Global Policy Forum

UN Press Release

Annan to G8

Secretary-General Calls for Increased Growth,
Response to Needs of Poor,
in Letter to G8 in Advance of June Summit

UN Press Release
May 26, 1999

New York -- The heads of State and government of the group of seven industrialized countries and the Russian Federation -- the Group of 8 -- are being asked by United Nations Secretary-General Kofi Annan to adopt policies favouring more balanced patterns and higher levels of output growth, to consider additional steps to protect the international financial system against instability, to take quick action to reduce the debt of the poorest countries and to increase development aid. The actions are advocated in a letter sent to German Chancellor Gerhard Schroder, Chair of the Group of 8, in advance of the Group's 18 to 20 June summit.

Such measures are urgently needed, the Secretary-General says, because recent financial crises have reversed in a matter of months the economic and social gains of many decades, returning large sectors of the world population to impoverishment and, in a period of low economic growth, threatening to lease billions in perpetual misery. "The internationally agreed goals of poverty eradication and social progress in the developing countries are simply not achievable so long as world output continues to grow at its present sluggish rate", the Secretary- General says in his letter. In addition, the slowdown is "aggravating the imbalances in trade among the leading industrial Powers, thereby threatening the stability of the international financial system".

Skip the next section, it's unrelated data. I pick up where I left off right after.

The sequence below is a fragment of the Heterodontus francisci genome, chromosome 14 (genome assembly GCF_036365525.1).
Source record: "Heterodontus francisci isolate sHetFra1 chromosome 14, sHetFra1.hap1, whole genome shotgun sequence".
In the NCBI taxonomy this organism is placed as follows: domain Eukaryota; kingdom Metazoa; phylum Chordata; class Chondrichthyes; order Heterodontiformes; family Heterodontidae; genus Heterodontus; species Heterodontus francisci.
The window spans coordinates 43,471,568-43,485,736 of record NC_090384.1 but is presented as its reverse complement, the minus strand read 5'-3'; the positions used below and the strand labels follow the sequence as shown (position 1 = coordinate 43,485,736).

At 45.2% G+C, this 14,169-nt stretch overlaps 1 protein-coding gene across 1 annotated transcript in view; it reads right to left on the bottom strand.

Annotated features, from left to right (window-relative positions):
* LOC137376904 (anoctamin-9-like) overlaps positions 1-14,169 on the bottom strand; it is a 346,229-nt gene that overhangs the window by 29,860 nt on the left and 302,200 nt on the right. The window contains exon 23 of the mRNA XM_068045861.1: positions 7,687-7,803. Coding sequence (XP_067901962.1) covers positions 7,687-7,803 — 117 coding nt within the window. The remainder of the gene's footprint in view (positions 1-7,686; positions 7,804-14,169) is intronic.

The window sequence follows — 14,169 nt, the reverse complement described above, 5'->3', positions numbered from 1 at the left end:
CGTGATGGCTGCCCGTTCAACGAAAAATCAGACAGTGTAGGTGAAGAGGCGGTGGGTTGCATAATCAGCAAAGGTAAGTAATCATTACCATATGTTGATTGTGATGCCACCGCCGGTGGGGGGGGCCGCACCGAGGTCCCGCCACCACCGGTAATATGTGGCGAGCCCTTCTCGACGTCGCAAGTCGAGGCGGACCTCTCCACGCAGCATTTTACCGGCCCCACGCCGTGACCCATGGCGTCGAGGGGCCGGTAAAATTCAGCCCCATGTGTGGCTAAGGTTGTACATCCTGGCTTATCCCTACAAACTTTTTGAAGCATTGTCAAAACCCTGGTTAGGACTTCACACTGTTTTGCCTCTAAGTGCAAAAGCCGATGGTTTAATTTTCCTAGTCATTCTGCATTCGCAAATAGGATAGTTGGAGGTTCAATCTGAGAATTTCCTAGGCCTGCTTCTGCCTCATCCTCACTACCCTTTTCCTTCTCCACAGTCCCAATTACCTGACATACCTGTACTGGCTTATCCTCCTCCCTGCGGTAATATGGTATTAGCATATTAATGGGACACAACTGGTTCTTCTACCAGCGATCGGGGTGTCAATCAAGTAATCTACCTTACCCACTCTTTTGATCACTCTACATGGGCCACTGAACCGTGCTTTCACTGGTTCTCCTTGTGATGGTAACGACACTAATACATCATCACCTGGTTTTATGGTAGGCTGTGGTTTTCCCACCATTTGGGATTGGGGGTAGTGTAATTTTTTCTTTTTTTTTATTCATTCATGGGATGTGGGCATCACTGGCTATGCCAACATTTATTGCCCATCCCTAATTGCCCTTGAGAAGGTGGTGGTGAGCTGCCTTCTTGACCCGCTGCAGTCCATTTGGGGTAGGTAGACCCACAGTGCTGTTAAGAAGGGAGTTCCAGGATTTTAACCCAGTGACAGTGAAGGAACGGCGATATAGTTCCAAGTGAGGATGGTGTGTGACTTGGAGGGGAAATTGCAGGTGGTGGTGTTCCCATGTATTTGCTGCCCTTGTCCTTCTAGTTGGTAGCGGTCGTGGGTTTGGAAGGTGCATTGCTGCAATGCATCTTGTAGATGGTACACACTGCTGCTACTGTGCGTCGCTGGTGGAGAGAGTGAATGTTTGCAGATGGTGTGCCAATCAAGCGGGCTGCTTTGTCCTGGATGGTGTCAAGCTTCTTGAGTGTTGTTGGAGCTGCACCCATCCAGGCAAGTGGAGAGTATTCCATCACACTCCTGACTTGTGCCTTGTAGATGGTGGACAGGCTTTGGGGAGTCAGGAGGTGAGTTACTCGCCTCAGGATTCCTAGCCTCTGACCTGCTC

Secretary-General Annan says that existing United Nations proposals for strengthening the international financial system "merit serious consideration", and urges that additional measures be taken "to prevent the recurrence of devastating crises like those of 1997-98". The United Nations position paper on financial architecture, issued in January, calls for making greater liquidity available to fight off financial contagions, the creation of regional reserve funds, the establishment of debt standstill mechanisms and closer oversight of capital markets, while defending the right of developing countries to determine their own capital control and exchange rate policies.

The Secretary-General's positions on financial reform, debt relief and development assistance are underscored by similar viewpoints in a statement by African finance and development ministers who met 6 to 8 May in Addis Ababa, under the auspices of the United Nations Economic Commission for Africa. The statement of the African finance ministers has been forwarded to the Organization for Economic Cooperation and Development for delivery to Chancellor Schroder and the Group of 8.

In his letter, Secretary-General Annan welcomes the emerging consensus that bold measures should be taken quickly to relieve the debt burden of the poorest countries, but says that further action is needed and cautions that such relief should not come at the expense of official development assistance (ODA). He also calls for a commitment to reverse the decline in ODA and to explore innovative ways to mobilize additional resources for development.

"There is a grave risk that the bulk of the world's population will be left on the margin of today's liberalized global economy, living in abject poverty", the Secretary-General warns. "It is the responsibility of all of us to redouble our efforts to ensure that this does not happen."


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